“There’s clearly less discomfort, and there are no incisions anymore,” he said. “We’re able to use much less packing and, in some cases, even dissolvable packing, so there’s less discomfort.”
That’s an especially positive development, he said, considering how extensive a problem chronic sinusitis is. Endoscopic surgery is used for a variety of conditions, to be sure, such as nasal polyps. But sinusitis is a more common problem than many people realize — and one that often requires more than medication.
Acute bacterial sinusitis often begins when sinus cavities become irritated and inflamed, usually during a cold or allergy attack, Schreibstein said. The inflamed tissues prevent the sinuses from draining properly, causing sinus congestion. Bacteria then multiply in the blocked sinus, leading to an infection, which can last for more than 10 days. Antibiotics are sometimes warranted, but self-treatment with over-the-counter drugs may actually be harmful.
“Some people will treat their sinusitis with antihistamines, which are really for allergies, or decongestants, which are for colds,” Schreibstein said.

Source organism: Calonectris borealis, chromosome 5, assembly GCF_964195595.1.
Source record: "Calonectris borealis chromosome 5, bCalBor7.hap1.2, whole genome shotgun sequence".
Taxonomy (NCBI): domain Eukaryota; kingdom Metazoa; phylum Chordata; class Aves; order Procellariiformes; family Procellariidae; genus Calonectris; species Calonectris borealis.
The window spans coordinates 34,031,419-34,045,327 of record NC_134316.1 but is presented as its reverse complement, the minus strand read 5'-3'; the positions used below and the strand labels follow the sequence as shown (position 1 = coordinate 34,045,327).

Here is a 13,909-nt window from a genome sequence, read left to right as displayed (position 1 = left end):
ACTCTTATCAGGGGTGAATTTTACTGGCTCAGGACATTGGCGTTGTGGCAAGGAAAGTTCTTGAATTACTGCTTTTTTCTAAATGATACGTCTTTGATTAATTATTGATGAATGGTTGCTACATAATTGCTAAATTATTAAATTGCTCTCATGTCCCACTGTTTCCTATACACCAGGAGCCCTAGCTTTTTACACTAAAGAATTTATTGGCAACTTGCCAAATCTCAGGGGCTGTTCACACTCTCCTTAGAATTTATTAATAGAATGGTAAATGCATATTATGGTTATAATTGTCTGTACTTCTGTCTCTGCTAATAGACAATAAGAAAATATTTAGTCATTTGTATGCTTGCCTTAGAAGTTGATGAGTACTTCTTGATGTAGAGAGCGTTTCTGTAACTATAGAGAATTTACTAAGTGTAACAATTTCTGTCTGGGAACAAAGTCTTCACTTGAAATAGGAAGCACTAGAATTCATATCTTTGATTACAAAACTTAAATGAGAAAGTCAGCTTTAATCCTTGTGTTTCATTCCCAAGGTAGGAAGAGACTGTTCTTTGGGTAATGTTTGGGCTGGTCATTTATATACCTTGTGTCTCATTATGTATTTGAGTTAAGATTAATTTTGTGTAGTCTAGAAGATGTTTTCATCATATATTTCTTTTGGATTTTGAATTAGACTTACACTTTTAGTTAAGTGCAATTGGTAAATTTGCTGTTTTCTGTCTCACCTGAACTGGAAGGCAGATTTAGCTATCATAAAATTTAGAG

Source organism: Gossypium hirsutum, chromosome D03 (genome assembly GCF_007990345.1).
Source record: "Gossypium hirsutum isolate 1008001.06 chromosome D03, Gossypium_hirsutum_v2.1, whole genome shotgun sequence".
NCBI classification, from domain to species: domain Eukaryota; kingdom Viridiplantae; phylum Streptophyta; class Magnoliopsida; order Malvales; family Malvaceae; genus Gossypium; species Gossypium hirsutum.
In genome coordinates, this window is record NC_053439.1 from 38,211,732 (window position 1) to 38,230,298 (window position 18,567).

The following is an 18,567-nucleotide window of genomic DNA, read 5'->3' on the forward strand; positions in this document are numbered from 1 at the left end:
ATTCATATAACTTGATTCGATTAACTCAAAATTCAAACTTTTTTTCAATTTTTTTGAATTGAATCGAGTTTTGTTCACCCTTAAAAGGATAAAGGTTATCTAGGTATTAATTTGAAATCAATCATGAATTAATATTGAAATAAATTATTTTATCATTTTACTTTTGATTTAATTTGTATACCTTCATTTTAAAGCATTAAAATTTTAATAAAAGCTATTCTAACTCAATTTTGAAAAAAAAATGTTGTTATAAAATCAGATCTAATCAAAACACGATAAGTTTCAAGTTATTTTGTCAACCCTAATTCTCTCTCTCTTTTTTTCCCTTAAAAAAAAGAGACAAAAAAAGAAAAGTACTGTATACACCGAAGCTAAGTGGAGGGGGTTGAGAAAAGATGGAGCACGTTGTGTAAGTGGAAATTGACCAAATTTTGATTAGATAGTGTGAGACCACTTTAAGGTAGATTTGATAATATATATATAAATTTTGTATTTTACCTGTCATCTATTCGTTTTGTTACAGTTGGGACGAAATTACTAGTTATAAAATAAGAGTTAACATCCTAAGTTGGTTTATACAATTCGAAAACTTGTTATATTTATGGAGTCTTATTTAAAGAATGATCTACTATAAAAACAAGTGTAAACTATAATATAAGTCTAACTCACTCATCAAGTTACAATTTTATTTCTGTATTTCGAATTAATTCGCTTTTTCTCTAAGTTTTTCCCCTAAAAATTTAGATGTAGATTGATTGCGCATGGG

“Also, many people purchase topical decongestant nasal sprays, which are addicting and should not be used beyond three days. And using antihistamines if you have a true sinus infection can cause more harm because they’re drying and don’t allow the infected secretions to drain properly.”
Schreibstein admitted that most people don’t think of seeing a doctor for springtime sinus troubles, even particularly uncomfortable ones. But some people do require a surgical procedure — fortunately, one that has become less traumatic — and successful — than ever before.
“By doing a directed approach, we’re improving the natural drainage passage, so patients have a much better success rate,” he said. And that news should have plenty of people breathing more easily.